1-8 of 8 results  for:

  • Medicine and health x
  • Science and technology x
  • Sex: Female x
Clear all

Article

Alexander, Hattie Elizabeth (05 April 1901–24 June 1968), microbiologist and pediatrician, was born in Baltimore, Maryland, the daughter of William Bain Alexander, a merchant, and Elsie May Townsend, both of Scottish ancestry. The family remained in Baltimore throughout Alexander’s relatively happy and comfortable childhood. She attended Baltimore’s Western High School for Girls prior to enrolling in Goucher College, to which she won a partial scholarship. While at Goucher, her enthusiasm for a variety of sports—hockey, baseball, basketball—exceeded that for academics, and she was an unimpressive student. Nevertheless, she exhibited marked, though largely unapplied, skill in Dr. Jessie King’s bacteriology class, and fellow students in the Goucher yearbook declared that “ambition fires her; hygiene claims her; kindness portrays her.”...

Image

Mary E. Bass. Courtesy of the National Library of Medicine (B02453).

Article

Bass, Mary Elizabeth (05 April 1876–26 January 1956), physician, medical educator, and historian, was born in Carley, Mississippi, the daughter of Isaac Esau Bass and Mary Eliza Wilkes. She grew up in Marion County, where her father operated a gristmill and dry goods store. The 1890s economic depression bankrupted Isaac Bass, and the family moved to Lumberton, Mississippi, to invest in pecan orchards. The Basses were pious Baptists and active in civic concerns....

Article

Bodley, Rachel Littler (07 December 1831–15 June 1888), botanist, chemist, and educator, was born in Cincinnati, Ohio, the daughter of Anthony Prichard Bodley, a carpenter and patternmaker, and Rebecca Wilson Talbott, a teacher. An 1849 graduate in classical studies of Wesleyan Female College in Cincinnati, Rachel Bodley taught there and served as preceptor in higher college studies until 1860, when she decided to pursue her interests in botany and chemistry. She began advanced studies in the natural sciences at the Polytechnic College in Philadelphia in 1860 and returned to Ohio in early 1862 to accept a position as professor of natural sciences at the Cincinnati Female Seminary....

Article

Friend, Charlotte (11 March 1921–07 January 1987), immunologist and cell biologist, was born in New York City, the daughter of Russian-Jewish immigrants Morris Friend, a businessman, and Cecelia Wolpin, a pharmacist. Friend’s father died when she was three years old, and her mother was left with four young children to raise during the depression. Friend took advantage of the many free cultural and educational advantages that New York offered and developed a wide-ranging, lifelong interest in art, music, and science. Following graduation from Hunter College of the City of New York in 1944, she enlisted in the U.S. Navy and served as an officer in hematology laboratories in California and Florida. When World War II ended, she enrolled as a graduate student at Yale University with the financial assistance of the G.I. Bill. She received her Ph.D. in bacteriology in 1950....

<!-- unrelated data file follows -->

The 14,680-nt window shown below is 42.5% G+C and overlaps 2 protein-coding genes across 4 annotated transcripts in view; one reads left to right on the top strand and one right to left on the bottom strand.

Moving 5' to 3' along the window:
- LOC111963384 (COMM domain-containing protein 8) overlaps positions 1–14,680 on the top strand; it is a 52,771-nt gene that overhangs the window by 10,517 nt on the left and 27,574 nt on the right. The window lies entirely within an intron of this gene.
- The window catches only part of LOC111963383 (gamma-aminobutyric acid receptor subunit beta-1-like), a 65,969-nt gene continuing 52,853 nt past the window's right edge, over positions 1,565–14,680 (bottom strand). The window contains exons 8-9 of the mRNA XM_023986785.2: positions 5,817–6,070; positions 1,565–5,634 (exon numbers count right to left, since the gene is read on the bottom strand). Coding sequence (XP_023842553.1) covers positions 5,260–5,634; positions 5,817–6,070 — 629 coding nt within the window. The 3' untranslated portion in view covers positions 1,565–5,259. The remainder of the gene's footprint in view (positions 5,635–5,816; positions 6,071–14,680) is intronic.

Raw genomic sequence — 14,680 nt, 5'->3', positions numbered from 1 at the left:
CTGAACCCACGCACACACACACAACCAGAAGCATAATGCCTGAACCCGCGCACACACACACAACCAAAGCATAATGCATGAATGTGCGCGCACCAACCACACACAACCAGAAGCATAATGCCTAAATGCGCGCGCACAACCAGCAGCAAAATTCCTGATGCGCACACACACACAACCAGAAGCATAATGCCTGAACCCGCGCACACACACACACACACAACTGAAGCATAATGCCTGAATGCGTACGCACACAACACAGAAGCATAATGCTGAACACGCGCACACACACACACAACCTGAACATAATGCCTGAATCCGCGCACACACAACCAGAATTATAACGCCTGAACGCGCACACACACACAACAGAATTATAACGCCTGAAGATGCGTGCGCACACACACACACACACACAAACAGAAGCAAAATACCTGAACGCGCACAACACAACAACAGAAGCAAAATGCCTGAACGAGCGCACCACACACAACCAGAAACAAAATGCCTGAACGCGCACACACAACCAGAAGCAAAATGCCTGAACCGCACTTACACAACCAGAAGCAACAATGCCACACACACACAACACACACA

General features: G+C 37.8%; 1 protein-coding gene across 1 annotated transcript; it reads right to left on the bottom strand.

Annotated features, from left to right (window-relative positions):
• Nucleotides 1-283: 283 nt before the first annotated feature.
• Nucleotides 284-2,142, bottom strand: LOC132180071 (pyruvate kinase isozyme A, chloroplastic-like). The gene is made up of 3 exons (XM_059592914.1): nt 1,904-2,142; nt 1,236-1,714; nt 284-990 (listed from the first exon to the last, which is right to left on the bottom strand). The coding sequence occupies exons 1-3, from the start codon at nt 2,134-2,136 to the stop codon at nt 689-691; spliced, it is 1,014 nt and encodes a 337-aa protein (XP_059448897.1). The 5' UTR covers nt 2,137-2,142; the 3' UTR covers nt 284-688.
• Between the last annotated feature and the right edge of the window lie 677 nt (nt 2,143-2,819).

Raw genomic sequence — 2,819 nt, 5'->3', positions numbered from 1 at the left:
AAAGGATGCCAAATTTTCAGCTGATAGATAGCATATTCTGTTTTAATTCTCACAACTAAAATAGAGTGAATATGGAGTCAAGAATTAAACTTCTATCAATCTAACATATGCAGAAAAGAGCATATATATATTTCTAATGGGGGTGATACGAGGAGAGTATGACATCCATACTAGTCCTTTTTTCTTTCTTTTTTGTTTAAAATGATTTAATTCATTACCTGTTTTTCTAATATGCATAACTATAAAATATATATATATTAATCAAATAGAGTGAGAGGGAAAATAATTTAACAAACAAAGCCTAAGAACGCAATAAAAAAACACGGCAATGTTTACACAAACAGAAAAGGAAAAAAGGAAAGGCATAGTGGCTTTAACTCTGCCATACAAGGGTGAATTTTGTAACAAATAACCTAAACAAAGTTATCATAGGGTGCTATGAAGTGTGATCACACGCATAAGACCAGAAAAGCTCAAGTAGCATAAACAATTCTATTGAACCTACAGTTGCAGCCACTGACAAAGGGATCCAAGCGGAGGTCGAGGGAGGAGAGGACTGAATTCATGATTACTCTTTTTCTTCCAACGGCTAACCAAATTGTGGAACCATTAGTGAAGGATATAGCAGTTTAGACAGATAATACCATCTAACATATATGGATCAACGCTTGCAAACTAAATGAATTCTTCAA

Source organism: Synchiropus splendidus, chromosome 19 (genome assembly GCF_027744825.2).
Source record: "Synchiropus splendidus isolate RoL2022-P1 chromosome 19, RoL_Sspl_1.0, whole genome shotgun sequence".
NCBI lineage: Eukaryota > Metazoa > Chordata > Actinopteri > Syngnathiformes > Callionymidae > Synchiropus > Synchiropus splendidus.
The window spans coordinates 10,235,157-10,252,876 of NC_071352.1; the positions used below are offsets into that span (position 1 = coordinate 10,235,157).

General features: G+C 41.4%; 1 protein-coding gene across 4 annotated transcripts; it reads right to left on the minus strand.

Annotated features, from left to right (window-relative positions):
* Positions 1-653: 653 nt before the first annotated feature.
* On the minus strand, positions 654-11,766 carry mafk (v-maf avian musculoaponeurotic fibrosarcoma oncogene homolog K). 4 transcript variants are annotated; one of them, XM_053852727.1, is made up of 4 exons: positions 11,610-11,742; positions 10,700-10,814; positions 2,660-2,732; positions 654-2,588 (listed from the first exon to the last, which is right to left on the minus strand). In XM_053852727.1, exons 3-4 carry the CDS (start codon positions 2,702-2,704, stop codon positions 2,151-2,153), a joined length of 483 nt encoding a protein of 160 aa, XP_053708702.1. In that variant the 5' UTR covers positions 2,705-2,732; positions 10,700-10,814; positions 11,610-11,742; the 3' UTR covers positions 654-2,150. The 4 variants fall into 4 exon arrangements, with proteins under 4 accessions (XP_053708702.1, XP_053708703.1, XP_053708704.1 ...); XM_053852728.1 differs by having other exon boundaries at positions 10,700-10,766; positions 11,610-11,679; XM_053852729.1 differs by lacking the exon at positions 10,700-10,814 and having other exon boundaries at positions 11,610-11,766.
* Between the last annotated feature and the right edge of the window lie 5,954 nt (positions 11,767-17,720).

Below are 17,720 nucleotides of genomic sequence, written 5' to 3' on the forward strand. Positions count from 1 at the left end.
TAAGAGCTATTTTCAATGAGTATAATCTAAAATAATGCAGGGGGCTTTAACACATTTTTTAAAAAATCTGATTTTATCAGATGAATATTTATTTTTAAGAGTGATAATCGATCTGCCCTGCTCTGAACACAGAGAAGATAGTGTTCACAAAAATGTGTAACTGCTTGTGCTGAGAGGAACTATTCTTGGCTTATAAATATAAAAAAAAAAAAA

Article

Rose, Mary Davies Swartz (31 October 1874–02 February 1941), nutrition researcher and educator, was born in Newark, Ohio, the daughter of Hiram B. Swartz, a lawyer, judge, inventor, and mayor of Wooster, Ohio, and Martha Jane Davies, a former schoolteacher. After moving to Wooster when she was three, Mary Swartz, the first of five children, was educated in Wooster public schools and graduated first in her high school class there in 1892. Then, apparently at a loss as to what to do next, she spent nine years teaching history and botany at the Wooster high school while also studying at nearby Shepardson College, later a part of Denison University, where she received a bachelor of letters degree in 1901....

Article

Scharrer, Berta Vogel (01 December 1906–23 July 1995), cell biologist and pioneering neuroendocrinologist, was born Berta Vogel in Munich, Germany, the daughter of Karl Phillip Vogel, a prominent judge in the Bavarian state court, and Johanna Weiss. Berta grew up in happy circumstances at home and in school, and she showed an early interest in biology and in becoming a scientist. But after 1914 her life was shadowed by World War I, by Germany's defeat and economic chaos, and ultimately by the rise of Nazism, which gained an early foothold in Munich. Scharrer entered the University of Munich in the swale of Adolf Hitler's conspiracy to overthrow of the Bavarian government, and she graduated with a Ph.D. in 1930, as the Nazis came to national prominence....

Article

Yalow, Rosalyn (19 July 1921–30 May 2011), medical physicist, was born Rosalyn Sussman in the Bronx, New York. Her mother, Clara (née Zipper), was born in Germany; her father, Simon Sussman, a wholesaler of packaging materials, moved his family from the Lower East Side of Manhattan to the Bronx, where his daughter stayed for most of her life. In girlhood Rosalyn contributed to the family wage by cutting out patterns for her uncle’s necktie business. Although neither of her parents went to college, she had ambitions to pursue a career in science. She learned to read before kindergarten, and when there were no books in the house, she checked them out of the public library. She attended Walton High School before entering Hunter College of the City University of New York. At Hunter, she saw guest lecturer Enrico Fermi speak on radioisotopes and urged administrators to inaugurate a physics major. The year was 1939; by January 1941 she had become the first student to complete the nascent physics program, graduating magna cum laude at the age of nineteen....